- Elgar original reference
Edited by Stuart J. Smyth, Peter W.B. Phillips and David Castle
Chapter 12: African non-adopters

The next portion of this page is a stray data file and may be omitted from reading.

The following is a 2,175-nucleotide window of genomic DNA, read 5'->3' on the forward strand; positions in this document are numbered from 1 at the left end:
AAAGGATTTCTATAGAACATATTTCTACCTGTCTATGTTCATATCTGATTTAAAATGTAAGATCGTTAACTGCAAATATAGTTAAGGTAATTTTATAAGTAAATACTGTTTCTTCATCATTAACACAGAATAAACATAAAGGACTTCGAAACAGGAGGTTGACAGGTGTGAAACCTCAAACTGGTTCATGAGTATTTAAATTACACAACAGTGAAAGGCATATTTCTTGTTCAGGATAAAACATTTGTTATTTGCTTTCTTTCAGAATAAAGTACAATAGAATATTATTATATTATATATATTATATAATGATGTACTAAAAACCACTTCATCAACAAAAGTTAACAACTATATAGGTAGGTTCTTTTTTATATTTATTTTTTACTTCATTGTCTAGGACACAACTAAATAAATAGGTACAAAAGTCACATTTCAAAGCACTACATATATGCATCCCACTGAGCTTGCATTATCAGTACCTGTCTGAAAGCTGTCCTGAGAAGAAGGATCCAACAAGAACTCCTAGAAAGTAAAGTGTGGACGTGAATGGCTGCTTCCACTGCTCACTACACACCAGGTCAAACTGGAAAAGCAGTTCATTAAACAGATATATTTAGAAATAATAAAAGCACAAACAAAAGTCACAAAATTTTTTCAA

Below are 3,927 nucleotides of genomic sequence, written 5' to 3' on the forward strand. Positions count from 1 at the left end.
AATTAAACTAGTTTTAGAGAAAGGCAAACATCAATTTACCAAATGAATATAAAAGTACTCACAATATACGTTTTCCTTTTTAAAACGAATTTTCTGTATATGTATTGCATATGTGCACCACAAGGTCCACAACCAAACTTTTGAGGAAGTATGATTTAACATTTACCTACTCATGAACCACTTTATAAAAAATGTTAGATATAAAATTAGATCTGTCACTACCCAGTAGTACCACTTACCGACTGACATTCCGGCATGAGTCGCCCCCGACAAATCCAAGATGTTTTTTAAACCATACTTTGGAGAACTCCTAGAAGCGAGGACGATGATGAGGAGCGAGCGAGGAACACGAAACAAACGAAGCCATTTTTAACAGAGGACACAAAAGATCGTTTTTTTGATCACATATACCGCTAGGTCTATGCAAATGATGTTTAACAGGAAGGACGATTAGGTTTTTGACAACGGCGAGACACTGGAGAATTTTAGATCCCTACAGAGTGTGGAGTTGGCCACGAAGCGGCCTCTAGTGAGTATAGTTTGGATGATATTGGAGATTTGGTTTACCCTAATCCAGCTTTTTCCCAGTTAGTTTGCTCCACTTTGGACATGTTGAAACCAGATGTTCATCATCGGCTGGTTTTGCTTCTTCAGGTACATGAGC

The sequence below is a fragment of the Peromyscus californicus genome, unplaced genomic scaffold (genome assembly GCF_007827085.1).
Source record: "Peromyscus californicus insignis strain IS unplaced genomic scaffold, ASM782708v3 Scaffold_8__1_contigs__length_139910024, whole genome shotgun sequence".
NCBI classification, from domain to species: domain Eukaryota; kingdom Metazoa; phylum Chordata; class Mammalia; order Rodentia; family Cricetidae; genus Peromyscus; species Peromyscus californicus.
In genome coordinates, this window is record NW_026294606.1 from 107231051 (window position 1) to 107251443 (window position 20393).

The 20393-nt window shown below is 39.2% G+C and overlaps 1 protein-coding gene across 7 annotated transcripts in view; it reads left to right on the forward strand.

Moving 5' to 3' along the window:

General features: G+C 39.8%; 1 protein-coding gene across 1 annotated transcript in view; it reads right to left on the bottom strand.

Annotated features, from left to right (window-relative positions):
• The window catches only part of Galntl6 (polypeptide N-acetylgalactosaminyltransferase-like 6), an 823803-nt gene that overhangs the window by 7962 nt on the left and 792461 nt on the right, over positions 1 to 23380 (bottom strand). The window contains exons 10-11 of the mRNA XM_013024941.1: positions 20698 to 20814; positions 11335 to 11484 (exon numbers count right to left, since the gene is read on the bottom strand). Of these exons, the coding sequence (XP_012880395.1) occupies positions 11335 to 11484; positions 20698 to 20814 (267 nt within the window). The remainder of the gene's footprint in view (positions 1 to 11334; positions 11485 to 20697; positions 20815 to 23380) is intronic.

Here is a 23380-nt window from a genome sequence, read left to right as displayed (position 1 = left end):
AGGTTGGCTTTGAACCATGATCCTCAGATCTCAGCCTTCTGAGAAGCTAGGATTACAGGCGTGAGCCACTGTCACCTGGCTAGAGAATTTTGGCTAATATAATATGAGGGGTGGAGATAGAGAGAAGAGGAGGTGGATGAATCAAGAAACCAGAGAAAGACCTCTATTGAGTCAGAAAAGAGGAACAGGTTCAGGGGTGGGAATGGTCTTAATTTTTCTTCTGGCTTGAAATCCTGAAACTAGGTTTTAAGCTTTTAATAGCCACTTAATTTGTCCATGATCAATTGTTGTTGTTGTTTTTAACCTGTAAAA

The future of agricultural biotechnology in Africa will depend most on the choices African governments make regarding regulation of this technology. High regulatory costs and the uncertainty of a final regulatory approval by national biosafety committees are currently the limiting factors blocking uptake of locally adapted biotechnology applications for African farmers. In nearly all countries in sub-Saharan Africa today it is still not legal for farmers to plant any GMO crops, and in most countries on the continent it is still not legal even to do research on GMOs. Only two countries in sub-Saharan Africa have approved any GMO crops for commercial planting: the Republic of South Africa and Burkina Faso. GMO crops in wide use by small farmers elsewhere, such as Bt cotton and Bt maize, are waiting to be used by African farmers, but national regulatory authorities have not yet given farmers permission to plant these seeds. This pattern of persistent regulatory blockage and uncertainty has discouraged both national scientists and international technology providers from making significant biotechnology investments to help farmers in Africa. In Africa, the regulatory approval process for GMO crops is typically held up at one of two sequential choke points: non-approval to conduct research on GMOs (for example in labs, greenhouses, or in physically confined field trials, or CFTs), or a subsequent non-approval to plant these crops in unconfined settings such as farmers' fields (known as an 'environmental release').
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